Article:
Is a new Cold War brewing?

Is a new Cold War brewing?

Since Russia’s invasion of Crimea in 2014 and the military operations in eastern Ukraine, the concept of a “Cold War” has become part of our daily lexicon again. While the U.S.-led Western alliance hasn’t fully digested the annexation of Crimea and has been busy developing strategies on how to best confront Russian expansionism in Eastern Europe, the Kremlin decided to get directly involved in the Syrian War in September 2015 in what came as a game changer with regional and global repercussions.

Russian President Vladimir Putin’s resolve to back his allies at a time when the country faced severe economic constraints came in stark contrast to the disillusionment U.S. President Barak Obama caused when he let his red lines fade in the aftermath of the Gouta chemical attack in Syria in 2013.

It is possible to say that the power vacuum created by the Obama administration emboldened the Kremlin further to expand its area of influence on a global scale. 

Especially in recent weeks, U.S.-Russia ties have deteriorated sharply due to accusations and disagreements over Syria.

On Oct. 3, Moscow announced its withdrawal from a nuclear security pact on plutonium disposal. Within a few days, U.S. Secretary of State John Kerry called for a war crimes investigation of Russia and Syria’s bombing campaign for their alleged attacks on Syrian civilians. 

In response, Russia’s Parliament ratified a treaty that authorized the indefinite deployment of the Russian Air Force to the Hmeimim airfield in Latakia on a pro-bono basis. Moscow also announced the deployment of S-300 missiles to Syria – an effective move to establish a no-fly zone in Syria. Last but not least, the Russian Defense Ministry made a statement about plans to return to military bases in Latin America, Southeast Asia and Africa that they used during Soviet times.

But are we really facing a new Cold War or is there a more complicated power configuration taking shape? The issue was discussed at length and from different angles during a timely panel last week at the Second Kadir Has University International Relations Conference. 

While the Cold War discourse provides a simple pattern for many to interpret the U.S.-Russian confrontation, it can be misleading for a number of reasons. To begin with, the Cold War structure rested upon the division of the world into spheres of influence between the U.S and Soviet superpowers. Today, however, there are multiple players such as Russia, China, Iran and North Korea with conflicting interests who have a common interest in limiting U.S. power.

“Despite its vast nuclear capabilities, Russia is far from being a superpower on the world scene on both economic and military terms. In comparison, China has relatively more potential to challenge the U.S. predominance, however, the interdependent relations between the U.S. and China –for example China holds 31% of all U.S. government’s foreign debt – discourage the latter from disrupting the existing order for the time being,” asserts Professor Ahmet Kasım Han of Kadir Has University who chaired the panel on the New Cold War.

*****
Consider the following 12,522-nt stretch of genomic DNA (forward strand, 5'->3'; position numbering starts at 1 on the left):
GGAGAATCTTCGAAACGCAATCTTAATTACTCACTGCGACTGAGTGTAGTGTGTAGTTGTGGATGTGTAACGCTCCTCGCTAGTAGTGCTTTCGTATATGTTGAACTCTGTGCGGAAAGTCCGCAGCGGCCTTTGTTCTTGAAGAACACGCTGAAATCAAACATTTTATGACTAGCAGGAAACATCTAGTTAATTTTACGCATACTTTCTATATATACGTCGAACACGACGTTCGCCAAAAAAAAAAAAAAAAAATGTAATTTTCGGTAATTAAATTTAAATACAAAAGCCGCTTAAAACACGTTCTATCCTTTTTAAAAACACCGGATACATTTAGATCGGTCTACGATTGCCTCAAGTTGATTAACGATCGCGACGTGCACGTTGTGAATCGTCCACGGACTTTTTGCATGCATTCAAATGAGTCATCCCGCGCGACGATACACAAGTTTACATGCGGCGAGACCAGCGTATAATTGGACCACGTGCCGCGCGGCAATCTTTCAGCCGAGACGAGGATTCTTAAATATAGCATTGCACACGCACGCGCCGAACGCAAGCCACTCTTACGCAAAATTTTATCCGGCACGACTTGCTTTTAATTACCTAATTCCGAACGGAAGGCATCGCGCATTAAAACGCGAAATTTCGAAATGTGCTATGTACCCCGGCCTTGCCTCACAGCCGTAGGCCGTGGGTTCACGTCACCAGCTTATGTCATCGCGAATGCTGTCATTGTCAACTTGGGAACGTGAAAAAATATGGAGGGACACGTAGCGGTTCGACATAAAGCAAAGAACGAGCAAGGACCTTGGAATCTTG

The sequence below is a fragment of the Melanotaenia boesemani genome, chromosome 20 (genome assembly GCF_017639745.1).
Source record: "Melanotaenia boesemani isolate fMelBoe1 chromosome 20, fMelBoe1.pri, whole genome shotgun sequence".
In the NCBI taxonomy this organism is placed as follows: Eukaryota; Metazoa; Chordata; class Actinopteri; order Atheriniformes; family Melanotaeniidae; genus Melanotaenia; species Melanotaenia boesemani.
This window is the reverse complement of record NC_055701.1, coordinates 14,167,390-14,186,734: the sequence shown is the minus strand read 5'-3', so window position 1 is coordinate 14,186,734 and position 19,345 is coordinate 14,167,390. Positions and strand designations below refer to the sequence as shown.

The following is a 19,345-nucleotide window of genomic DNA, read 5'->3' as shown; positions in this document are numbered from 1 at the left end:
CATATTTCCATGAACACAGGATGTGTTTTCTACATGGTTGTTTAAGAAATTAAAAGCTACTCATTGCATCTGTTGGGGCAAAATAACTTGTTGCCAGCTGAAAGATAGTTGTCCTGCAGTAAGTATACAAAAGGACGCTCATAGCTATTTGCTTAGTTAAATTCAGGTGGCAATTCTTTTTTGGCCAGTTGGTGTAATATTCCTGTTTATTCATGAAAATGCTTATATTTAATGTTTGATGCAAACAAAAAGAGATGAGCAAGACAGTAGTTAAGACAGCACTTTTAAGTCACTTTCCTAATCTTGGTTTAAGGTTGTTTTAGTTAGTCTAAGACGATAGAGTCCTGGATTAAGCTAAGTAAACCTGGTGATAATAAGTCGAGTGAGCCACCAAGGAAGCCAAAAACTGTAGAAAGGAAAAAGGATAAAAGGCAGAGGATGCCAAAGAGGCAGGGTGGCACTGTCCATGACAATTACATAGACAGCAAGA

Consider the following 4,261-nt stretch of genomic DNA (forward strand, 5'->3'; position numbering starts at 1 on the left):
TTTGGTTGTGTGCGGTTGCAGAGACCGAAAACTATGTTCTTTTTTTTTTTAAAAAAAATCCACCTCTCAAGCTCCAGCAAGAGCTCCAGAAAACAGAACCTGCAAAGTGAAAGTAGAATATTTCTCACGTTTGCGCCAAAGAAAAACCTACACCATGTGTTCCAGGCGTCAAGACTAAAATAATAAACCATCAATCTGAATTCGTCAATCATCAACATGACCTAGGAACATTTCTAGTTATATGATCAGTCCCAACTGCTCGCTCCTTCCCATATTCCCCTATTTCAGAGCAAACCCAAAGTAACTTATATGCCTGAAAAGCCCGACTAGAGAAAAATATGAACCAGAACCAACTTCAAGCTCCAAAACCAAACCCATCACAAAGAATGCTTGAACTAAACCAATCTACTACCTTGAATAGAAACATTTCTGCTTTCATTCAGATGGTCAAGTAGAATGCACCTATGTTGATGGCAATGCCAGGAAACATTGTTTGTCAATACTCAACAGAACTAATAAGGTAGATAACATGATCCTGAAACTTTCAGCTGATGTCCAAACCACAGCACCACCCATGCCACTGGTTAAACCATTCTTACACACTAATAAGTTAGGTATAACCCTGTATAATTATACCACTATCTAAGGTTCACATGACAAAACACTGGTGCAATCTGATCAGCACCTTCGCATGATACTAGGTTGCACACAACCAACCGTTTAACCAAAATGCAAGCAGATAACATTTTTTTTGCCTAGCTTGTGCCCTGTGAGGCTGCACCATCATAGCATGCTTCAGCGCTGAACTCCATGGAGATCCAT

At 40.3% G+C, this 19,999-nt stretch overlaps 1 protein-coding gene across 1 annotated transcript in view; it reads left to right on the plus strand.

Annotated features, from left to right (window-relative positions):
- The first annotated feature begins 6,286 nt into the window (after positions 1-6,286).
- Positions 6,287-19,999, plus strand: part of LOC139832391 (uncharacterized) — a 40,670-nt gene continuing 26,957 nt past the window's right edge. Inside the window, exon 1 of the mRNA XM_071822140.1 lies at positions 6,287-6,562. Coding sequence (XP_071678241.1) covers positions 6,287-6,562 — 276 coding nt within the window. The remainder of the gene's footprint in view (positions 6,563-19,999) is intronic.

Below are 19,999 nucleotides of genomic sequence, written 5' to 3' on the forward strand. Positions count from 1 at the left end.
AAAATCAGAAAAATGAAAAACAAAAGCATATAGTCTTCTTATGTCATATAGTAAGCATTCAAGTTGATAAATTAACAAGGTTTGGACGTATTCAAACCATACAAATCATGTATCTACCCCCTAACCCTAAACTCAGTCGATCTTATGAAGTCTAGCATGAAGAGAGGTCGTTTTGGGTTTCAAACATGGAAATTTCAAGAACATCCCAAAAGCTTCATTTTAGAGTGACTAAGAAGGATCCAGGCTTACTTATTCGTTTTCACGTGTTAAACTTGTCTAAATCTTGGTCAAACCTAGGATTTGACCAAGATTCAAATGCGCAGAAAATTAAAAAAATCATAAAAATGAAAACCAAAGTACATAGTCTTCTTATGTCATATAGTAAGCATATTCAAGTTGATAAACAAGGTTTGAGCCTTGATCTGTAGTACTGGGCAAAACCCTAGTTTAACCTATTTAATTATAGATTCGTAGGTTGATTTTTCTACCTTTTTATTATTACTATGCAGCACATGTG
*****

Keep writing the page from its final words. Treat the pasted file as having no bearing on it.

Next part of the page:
“What we see today is a loose, multipolar system due to the incremental regression in U.S. power. Since the end of the Cold War, the U.S. has not been able to consolidate as much momentum as necessary to create hegemony. The “unipolar moment” of international relations didn’t last as long as some predicted, in part due to the reckless foreign policy decisions of the U.S. leaders, but there were also external forces at work such as globalization which paved the way for the transfer of technology, knowledge and economic wealth and therefore led to the rise of other power centers all across the world,” says Han. “Thus, it is not accurate to squeeze the complex geopolitical rivalry in world politics into a dichotomous, Cold War style bipolarity. Even though Russia is challenging Western security, such rivalry is not sustainable for Moscow either economically or demographically.”

Another point in which the current political outlook differs from the Cold War era is that there is no strong ideology that would challenge the neoliberal capitalist order, despite the obvious vices it is burdened with.
“Ironically and worryingly it is perhaps only the radical Islam which presents an ideological challenge to the existing order, but it clearly lacks the positive pull and certainly offers no hope for humanity’s future,” suggests Han.

Influenced so much by the Cold War perspective that is dominant among intellectual circles, Turkey’s recent rapprochement with Russia is perceived as a shift of axis, especially since Turkish-U.S. relations are strained to a breaking point.

However, Turkey’s experience throughout the Cold War years should provide guidance for sailing through turbulent times today. Revisiting the historical process that led to Turkey’s inclusion in NATO might especially be helpful when considering Russia’s proposal to provide air defense system to Ankara.

Uncertainty is the main characteristic of any period of transition, particularly on the current path to a multipolar world. For a middle-sized power like Turkey, leadership endowed with diplomatic skills, caution and restraint gains the utmost importance. Needless to say, however, an adroit assessment of friends, enemies, ultimate goals and means is required to pursue diplomacy on such precarious grounds.